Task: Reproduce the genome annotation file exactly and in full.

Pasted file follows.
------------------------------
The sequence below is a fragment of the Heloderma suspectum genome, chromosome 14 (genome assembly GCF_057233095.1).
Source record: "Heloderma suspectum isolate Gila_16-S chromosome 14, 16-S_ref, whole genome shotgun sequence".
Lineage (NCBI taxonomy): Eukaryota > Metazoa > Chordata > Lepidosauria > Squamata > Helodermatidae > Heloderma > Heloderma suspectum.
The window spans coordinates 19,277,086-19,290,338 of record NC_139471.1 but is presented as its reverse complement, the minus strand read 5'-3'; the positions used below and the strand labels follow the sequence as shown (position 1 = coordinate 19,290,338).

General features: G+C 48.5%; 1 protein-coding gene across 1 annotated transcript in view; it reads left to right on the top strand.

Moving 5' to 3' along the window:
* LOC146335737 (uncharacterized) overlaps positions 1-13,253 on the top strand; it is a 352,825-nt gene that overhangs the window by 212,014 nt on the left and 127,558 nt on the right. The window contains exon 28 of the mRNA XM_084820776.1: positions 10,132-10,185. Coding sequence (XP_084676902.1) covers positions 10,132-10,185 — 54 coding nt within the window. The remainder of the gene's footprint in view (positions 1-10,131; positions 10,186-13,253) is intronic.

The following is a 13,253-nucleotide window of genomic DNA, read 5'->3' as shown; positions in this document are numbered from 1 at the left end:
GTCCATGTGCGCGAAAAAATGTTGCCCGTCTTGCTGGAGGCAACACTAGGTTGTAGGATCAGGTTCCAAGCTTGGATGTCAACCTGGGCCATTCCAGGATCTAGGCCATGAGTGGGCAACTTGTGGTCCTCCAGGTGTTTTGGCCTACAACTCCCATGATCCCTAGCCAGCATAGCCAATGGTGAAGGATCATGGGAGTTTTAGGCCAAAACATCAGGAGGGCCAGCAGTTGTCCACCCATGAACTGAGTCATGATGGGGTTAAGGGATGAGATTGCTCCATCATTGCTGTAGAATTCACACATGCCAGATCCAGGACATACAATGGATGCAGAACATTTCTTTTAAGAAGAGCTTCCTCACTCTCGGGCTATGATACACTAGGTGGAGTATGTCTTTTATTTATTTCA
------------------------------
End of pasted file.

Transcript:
The sequence below is a fragment of the Heloderma suspectum genome, chromosome 14 (genome assembly GCF_057233095.1).
Source record: "Heloderma suspectum isolate Gila_16-S chromosome 14, 16-S_ref, whole genome shotgun sequence".
Lineage (NCBI taxonomy): Eukaryota > Metazoa > Chordata > Lepidosauria > Squamata > Helodermatidae > Heloderma > Heloderma suspectum.
The window spans coordinates 19,277,086-19,290,338 of record NC_139471.1 but is presented as its reverse complement, the minus strand read 5'-3'; the positions used below and the strand labels follow the sequence as shown (position 1 = coordinate 19,290,338).

General features: G+C 48.5%; 1 protein-coding gene across 1 annotated transcript in view; it reads left to right on the top strand.

Moving 5' to 3' along the window:
* LOC146335737 (uncharacterized) overlaps positions 1-13,253 on the top strand; it is a 352,825-nt gene that overhangs the window by 212,014 nt on the left and 127,558 nt on the right. The window contains exon 28 of the mRNA XM_084820776.1: positions 10,132-10,185. Coding sequence (XP_084676902.1) covers positions 10,132-10,185 — 54 coding nt within the window. The remainder of the gene's footprint in view (positions 1-10,131; positions 10,186-13,253) is intronic.

The following is a 13,253-nucleotide window of genomic DNA, read 5'->3' as shown; positions in this document are numbered from 1 at the left end:
GTCCATGTGCGCGAAAAAATGTTGCCCGTCTTGCTGGAGGCAACACTAGGTTGTAGGATCAGGTTCCAAGCTTGGATGTCAACCTGGGCCATTCCAGGATCTAGGCCATGAGTGGGCAACTTGTGGTCCTCCAGGTGTTTTGGCCTACAACTCCCATGATCCCTAGCCAGCATAGCCAATGGTGAAGGATCATGGGAGTTTTAGGCCAAAACATCAGGAGGGCCAGCAGTTGTCCACCCATGAACTGAGTCATGATGGGGTTAAGGGATGAGATTGCTCCATCATTGCTGTAGAATTCACACATGCCAGATCCAGGACATACAATGGATGCAGAACATTTCTTTTAAGAAGAGCTTCCTCACTCTCGGGCTATGATACACTAGGTGGAGTATGTCTTTTATTTATTTCA